Pet Health Insurance

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zoe-picPeople buy insurance of any kind to help them pay for large, unexpected or unplanned expenses for which they would normally have trouble paying for out-of-pocket.

Pet health insurance is a tool to help pet owners avoid a financial crisis due to unexpected veterinary expenses from accidents and illnesses. Our pets have become a part of our family, and just like the rest of our family, we want to do everything we can to keep them healthy and happy. Pet health insurance makes that possible! It pays, partially or in total, for veterinary treatment of the insured ill or injured pet. Some policies will even pay out when the pet dies, or if it is lost or stolen.

The state of veterinary science has changed in recent years, as well as the economics of running a veterinary practice. Vets today can offer treatments that were unheard of just a few years ago – and at prices that could make you howl like a beagle!

For example, treatments once reserved for humans, like radiation therapy or kidney transplants, are now available for pets. This means that once-fatal conditions are now treatable at costs ranging from $1,000 to more than $5,000.

In fact, today’s vets have access to increasingly sophisticated and costly diagnostic tools, such as MRIs, which have helped create health care inflation in the pet doctor world. New treatments have been developed to treat diseases that previously resulted in euthanasia – but these treatments can be expensive. Such expensive tools and advanced procedures not only boost the cost of exams, but on the plus side, often detect problems that once would have gone unnoticed and untreated.

But with the advances in veterinary medicine and the higher cost of treatments, pet health insurance allows dog owners to give their pets the best care available while still being able to control costs. Pet health insurance allows pet parents to not feel guilty because they are not able to afford their pet’s healthcare. With pet health insurance, they can seek the care their pet needs because they know they will be reimbursed for the cost of the procedures and treatments.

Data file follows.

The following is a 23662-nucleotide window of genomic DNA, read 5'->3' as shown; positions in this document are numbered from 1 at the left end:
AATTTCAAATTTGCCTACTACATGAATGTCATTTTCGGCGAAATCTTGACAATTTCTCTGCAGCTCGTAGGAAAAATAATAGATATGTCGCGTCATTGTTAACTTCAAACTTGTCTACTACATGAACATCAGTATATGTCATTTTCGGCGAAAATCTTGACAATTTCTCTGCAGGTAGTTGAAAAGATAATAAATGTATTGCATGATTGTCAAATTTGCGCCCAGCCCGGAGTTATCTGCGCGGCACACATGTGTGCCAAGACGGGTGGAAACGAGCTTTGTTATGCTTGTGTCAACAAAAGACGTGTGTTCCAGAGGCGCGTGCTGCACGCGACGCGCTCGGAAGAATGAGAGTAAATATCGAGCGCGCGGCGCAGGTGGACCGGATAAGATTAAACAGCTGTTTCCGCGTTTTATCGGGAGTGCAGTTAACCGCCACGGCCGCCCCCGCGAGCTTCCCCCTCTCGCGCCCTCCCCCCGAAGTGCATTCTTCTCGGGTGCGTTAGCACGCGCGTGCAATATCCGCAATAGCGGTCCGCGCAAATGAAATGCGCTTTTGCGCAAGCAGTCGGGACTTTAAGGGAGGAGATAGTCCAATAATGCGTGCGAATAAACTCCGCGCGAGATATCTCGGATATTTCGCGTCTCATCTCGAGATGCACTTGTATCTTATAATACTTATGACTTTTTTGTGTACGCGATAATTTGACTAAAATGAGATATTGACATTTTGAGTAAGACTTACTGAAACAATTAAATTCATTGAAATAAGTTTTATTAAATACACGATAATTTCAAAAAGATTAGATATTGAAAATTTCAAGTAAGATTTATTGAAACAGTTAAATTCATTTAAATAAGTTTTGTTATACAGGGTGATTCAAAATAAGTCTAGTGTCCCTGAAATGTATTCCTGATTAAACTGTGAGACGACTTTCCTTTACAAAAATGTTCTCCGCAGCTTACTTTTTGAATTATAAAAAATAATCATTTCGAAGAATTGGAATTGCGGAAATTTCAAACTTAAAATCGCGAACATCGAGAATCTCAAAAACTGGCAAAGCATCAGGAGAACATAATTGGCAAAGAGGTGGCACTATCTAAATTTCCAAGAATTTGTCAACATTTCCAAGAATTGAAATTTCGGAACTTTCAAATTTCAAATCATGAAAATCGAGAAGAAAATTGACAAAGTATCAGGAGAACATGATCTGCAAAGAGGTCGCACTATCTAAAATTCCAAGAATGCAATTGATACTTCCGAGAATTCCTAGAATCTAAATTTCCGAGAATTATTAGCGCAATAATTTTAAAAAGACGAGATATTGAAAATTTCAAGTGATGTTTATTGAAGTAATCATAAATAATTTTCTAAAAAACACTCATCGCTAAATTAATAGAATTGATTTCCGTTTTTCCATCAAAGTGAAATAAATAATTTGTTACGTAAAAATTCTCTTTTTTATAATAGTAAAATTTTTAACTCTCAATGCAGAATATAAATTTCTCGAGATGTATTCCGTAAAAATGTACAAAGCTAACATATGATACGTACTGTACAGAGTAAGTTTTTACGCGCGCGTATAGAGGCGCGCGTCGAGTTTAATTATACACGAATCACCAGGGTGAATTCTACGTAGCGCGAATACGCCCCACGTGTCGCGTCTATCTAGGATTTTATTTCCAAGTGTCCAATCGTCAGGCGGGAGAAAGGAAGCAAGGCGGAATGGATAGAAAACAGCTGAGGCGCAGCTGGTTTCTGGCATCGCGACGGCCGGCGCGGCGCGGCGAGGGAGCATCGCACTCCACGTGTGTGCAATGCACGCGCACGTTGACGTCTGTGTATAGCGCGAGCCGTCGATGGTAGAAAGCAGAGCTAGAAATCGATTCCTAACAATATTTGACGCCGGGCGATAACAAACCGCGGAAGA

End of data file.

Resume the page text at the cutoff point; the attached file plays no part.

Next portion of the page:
In 1982, the first pet insurance policy was sold in the United States, and issued to television’s “Lassie” by Veterinary Pet Insurance (VPI).

Even so, pet owners with insurance remain a small minority. The American Veterinary Medical Association estimates that in 2007 alone, 72 million dogs were kept as pets in the U.S. Yet, there were only 850,000 pet health insurance policies in effect that year, according to the National Commission on Veterinary Economic Issues.

VPI, the oldest pet insurer, has seen its revenue climb at an average annual rate of 26.8% since 1998. The company, which has about 71% of the U.S. pet health insurance market, had gross sales of $149 million in 2007 and $253 in gross written premiums in 2013. And it’s expected that total pet health insurance premiums in the U.S. will surpass $1 billion dollars a year by the end of the decade.

Is pet health insurance worth the cost?

This is a very important question, and one which pet owners are starting to ask and explore more frequently. And from the standpoint of both financial health for the owner and overall health for their dog, this increased interest in pet health insurance is a very good thing!

But you must first be aware that not all pet protection plans are created equal. Some operate more like discount health plans than true insurance, and you need to know the difference between wellness plans and pet health insurance before you begin shopping.